UMMS Affiliation

Center for Infectious Disease and Vaccine Research; Department of Medicine, Division of Infectious Diseases and Immunology

Publication Date


Document Type



Immunity | Immunology and Infectious Disease | Immunology of Infectious Disease | Infectious Disease


A reverse transcriptase-polymerase chain reaction (RT-PCR) method was developed as a rapid diagnostic test of dengue viremia. To detect dengue viruses in serum or plasma specimens, a pair of universal primers was designed for use in the RT-PCR. Using these primers, the 3'-noncoding region of dengue virus types 1, 2, 3, and 4 could be amplified, but not those of other flaviviruses, such as West Nile virus, Japanese encephalitis virus, and yellow fever virus, or the alphavirus Sindbis virus. The sensitivity of the RT-PCR assay was similar to that of a quantitative fluorescent focus assay of dengue viruses in cell culture. Combining a silica method for RNA isolation and RT-PCR dengue virus could be detected in a 6-hr assay. In a preliminary study using this method, we detected dengue virus in 38 of 39 plasma specimens from which dengue virus had been isolated by mosquito inoculation. We then applied this method for detecting dengue viremia to 117 plasma samples from 62 children with acute febrile illnesses in a dengue-endemic area. We detected dengue viremia in 19 of 20 samples obtained on the day of presentation, which had been confirmed as acute dengue infection by mosquito inoculation and antibody responses. The overall sensitivity of this method was 91.4% (32 of 35; 95% confidence interval [CI] = 82.2-100%). The results from testing plasma samples from febrile nondengue patients showed a specificity of 95.4% (42 of 44; 95% CI = 89.3-100%).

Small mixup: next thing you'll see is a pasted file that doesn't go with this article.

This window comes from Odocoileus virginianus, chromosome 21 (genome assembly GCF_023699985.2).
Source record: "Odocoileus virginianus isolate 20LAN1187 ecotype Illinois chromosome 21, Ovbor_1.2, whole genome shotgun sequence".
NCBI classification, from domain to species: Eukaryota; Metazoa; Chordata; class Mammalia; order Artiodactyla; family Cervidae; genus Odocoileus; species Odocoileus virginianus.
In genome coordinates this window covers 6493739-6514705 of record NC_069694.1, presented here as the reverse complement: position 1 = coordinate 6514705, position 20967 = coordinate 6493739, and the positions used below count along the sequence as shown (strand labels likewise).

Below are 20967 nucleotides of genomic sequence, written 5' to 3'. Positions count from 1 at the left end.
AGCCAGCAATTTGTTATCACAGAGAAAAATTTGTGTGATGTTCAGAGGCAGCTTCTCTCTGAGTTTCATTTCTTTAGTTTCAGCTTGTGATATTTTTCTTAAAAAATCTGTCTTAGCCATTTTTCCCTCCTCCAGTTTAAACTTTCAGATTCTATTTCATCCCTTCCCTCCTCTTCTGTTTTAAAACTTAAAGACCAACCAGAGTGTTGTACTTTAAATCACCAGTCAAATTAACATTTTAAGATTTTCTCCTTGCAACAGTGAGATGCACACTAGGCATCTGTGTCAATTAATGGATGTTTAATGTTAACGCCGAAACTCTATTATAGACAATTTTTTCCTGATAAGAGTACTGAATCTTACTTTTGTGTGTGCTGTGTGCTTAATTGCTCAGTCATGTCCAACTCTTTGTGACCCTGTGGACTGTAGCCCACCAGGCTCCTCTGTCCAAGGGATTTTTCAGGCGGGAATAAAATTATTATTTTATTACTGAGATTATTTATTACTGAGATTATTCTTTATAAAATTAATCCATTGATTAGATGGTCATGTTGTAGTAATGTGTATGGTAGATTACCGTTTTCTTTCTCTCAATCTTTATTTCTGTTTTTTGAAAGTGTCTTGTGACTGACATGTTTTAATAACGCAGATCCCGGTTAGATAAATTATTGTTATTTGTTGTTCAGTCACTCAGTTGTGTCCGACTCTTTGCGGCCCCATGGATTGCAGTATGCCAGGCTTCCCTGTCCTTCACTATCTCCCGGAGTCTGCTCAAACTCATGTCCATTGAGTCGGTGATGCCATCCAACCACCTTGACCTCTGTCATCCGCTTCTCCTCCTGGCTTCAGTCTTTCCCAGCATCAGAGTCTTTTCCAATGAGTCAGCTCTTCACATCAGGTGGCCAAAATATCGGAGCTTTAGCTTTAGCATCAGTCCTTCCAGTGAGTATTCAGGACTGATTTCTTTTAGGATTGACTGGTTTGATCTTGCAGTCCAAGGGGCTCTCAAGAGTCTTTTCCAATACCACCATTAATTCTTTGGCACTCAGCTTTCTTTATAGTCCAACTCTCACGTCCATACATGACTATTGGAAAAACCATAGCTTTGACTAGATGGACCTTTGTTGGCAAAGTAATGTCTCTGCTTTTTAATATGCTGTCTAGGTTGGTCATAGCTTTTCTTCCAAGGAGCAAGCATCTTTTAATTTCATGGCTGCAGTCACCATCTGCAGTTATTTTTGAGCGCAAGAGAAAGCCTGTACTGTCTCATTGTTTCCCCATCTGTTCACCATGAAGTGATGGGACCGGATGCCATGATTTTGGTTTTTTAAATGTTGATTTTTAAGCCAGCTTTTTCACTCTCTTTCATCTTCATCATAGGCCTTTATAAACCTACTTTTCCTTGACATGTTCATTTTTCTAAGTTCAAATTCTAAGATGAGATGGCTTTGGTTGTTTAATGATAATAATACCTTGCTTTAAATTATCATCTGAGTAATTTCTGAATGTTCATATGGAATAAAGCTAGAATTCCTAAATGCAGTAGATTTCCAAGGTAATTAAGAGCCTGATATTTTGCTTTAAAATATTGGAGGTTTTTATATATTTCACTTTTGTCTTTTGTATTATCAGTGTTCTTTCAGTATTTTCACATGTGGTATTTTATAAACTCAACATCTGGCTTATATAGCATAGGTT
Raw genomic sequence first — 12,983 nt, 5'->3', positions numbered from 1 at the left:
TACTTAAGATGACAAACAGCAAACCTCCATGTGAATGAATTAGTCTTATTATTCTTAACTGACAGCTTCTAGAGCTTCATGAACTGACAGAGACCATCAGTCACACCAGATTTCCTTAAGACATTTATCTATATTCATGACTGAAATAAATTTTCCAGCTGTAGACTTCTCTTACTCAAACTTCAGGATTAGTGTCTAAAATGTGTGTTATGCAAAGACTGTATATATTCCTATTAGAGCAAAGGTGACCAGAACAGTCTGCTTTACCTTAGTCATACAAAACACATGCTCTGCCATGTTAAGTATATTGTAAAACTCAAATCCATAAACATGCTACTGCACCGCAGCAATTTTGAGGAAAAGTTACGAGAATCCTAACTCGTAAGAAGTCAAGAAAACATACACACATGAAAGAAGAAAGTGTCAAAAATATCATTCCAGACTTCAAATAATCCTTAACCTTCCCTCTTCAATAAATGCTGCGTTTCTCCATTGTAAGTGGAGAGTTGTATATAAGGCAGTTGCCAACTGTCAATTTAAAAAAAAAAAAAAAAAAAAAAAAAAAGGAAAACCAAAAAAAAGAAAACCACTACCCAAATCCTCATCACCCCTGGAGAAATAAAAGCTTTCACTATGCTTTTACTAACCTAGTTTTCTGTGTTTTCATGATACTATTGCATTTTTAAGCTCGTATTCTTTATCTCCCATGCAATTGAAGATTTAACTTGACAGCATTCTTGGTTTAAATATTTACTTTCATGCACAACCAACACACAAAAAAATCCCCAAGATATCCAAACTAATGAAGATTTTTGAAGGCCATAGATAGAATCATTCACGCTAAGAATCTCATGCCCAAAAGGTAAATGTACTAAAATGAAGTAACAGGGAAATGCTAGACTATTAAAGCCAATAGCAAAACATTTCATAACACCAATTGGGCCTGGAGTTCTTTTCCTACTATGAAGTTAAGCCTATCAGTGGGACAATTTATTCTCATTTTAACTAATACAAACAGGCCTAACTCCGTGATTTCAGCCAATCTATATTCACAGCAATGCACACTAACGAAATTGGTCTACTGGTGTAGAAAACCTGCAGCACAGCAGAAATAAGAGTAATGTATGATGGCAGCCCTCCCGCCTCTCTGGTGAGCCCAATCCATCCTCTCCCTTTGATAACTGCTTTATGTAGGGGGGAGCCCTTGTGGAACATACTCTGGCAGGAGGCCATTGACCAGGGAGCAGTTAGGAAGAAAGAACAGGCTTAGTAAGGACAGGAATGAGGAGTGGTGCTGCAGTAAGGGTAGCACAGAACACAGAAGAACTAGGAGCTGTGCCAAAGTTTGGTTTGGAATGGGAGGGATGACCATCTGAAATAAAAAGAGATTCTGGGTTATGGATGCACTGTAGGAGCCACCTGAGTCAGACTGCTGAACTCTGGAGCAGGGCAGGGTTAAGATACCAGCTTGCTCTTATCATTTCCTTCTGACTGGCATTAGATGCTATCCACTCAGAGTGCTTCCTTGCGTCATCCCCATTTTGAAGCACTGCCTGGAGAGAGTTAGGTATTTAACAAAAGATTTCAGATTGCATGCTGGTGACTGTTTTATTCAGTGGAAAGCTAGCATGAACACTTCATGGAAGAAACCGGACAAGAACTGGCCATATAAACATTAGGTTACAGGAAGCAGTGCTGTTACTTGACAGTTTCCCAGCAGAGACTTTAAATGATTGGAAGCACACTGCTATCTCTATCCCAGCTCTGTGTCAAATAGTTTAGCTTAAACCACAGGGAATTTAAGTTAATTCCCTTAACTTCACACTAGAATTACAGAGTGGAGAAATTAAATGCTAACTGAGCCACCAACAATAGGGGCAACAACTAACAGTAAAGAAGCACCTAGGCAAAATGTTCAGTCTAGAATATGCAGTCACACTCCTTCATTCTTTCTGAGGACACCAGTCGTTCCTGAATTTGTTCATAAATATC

dengue, viremia

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Copyright 1997 by The American Society of Tropical Medicine and Hygiene. Publisher PDF posted as allowed by the publisher's author rights policy at


Am J Trop Med Hyg. 1997 Apr;56(4):424-9.

Journal/Book/Conference Title

The American journal of tropical medicine and hygiene

Related Resources

Link to Article in PubMed

PubMed ID